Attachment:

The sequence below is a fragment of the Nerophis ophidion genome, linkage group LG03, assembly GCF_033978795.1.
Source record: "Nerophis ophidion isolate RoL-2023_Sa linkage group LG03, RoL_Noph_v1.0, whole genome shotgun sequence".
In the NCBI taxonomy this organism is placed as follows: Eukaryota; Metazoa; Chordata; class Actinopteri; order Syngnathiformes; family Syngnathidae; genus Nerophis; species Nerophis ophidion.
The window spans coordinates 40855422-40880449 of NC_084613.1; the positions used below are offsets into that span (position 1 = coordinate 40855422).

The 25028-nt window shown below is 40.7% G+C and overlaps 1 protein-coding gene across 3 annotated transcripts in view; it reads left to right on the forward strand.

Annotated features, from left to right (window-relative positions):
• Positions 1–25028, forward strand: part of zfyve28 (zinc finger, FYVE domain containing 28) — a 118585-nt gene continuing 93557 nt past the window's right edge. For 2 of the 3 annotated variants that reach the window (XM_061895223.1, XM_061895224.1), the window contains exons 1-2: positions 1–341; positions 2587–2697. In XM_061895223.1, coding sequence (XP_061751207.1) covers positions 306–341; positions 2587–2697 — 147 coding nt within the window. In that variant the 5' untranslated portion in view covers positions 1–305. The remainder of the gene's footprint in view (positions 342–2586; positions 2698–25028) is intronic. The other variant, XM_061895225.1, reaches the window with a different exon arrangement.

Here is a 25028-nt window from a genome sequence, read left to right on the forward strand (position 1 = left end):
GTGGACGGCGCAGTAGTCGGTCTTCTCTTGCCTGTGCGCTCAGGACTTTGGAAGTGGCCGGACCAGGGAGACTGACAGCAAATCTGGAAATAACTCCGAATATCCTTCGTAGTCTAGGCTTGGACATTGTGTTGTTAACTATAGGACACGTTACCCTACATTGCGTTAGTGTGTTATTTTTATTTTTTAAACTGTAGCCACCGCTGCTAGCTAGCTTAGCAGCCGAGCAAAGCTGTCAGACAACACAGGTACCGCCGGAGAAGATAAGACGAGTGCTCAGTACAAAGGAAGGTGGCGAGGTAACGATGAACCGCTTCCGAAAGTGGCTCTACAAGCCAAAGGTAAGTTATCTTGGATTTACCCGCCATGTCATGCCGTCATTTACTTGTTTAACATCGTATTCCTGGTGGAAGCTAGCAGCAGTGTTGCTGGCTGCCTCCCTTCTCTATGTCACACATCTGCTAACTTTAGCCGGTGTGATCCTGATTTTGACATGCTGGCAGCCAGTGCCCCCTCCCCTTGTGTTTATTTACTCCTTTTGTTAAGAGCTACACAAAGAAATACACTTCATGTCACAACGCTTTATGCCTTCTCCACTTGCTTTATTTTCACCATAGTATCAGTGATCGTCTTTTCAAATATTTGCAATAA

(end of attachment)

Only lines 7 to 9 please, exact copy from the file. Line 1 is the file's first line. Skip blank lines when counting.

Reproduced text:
• Positions 1–25028, forward strand: part of zfyve28 (zinc finger, FYVE domain containing 28) — a 118585-nt gene continuing 93557 nt past the window's right edge. For 2 of the 3 annotated variants that reach the window (XM_061895223.1, XM_061895224.1), the window contains exons 1-2: positions 1–341; positions 2587–2697. In XM_061895223.1, coding sequence (XP_061751207.1) covers positions 306–341; positions 2587–2697 — 147 coding nt within the window. In that variant the 5' untranslated portion in view covers positions 1–305. The remainder of the gene's footprint in view (positions 342–2586; positions 2698–25028) is intronic. The other variant, XM_061895225.1, reaches the window with a different exon arrangement.

Here is a 25028-nt window from a genome sequence, read left to right on the forward strand (position 1 = left end):
GTGGACGGCGCAGTAGTCGGTCTTCTCTTGCCTGTGCGCTCAGGACTTTGGAAGTGGCCGGACCAGGGAGACTGACAGCAAATCTGGAAATAACTCCGAATATCCTTCGTAGTCTAGGCTTGGACATTGTGTTGTTAACTATAGGACACGTTACCCTACATTGCGTTAGTGTGTTATTTTTATTTTTTAAACTGTAGCCACCGCTGCTAGCTAGCTTAGCAGCCGAGCAAAGCTGTCAGACAACACAGGTACCGCCGGAGAAGATAAGACGAGTGCTCAGTACAAAGGAAGGTGGCGAGGTAACGATGAACCGCTTCCGAAAGTGGCTCTACAAGCCAAAGGTAAGTTATCTTGGATTTACCCGCCATGTCATGCCGTCATTTACTTGTTTAACATCGTATTCCTGGTGGAAGCTAGCAGCAGTGTTGCTGGCTGCCTCCCTTCTCTATGTCACACATCTGCTAACTTTAGCCGGTGTGATCCTGATTTTGACATGCTGGCAGCCAGTGCCCCCTCCCCTTGTGTTTATTTACTCCTTTTGTTAAGAGCTACACAAAGAAATACACTTCATGTCACAACGCTTTATGCCTTCTCCACTTGCTTTATTTTCACCATAGTATCAGTGATCGTCTTTTCAAATATTTGCAATAA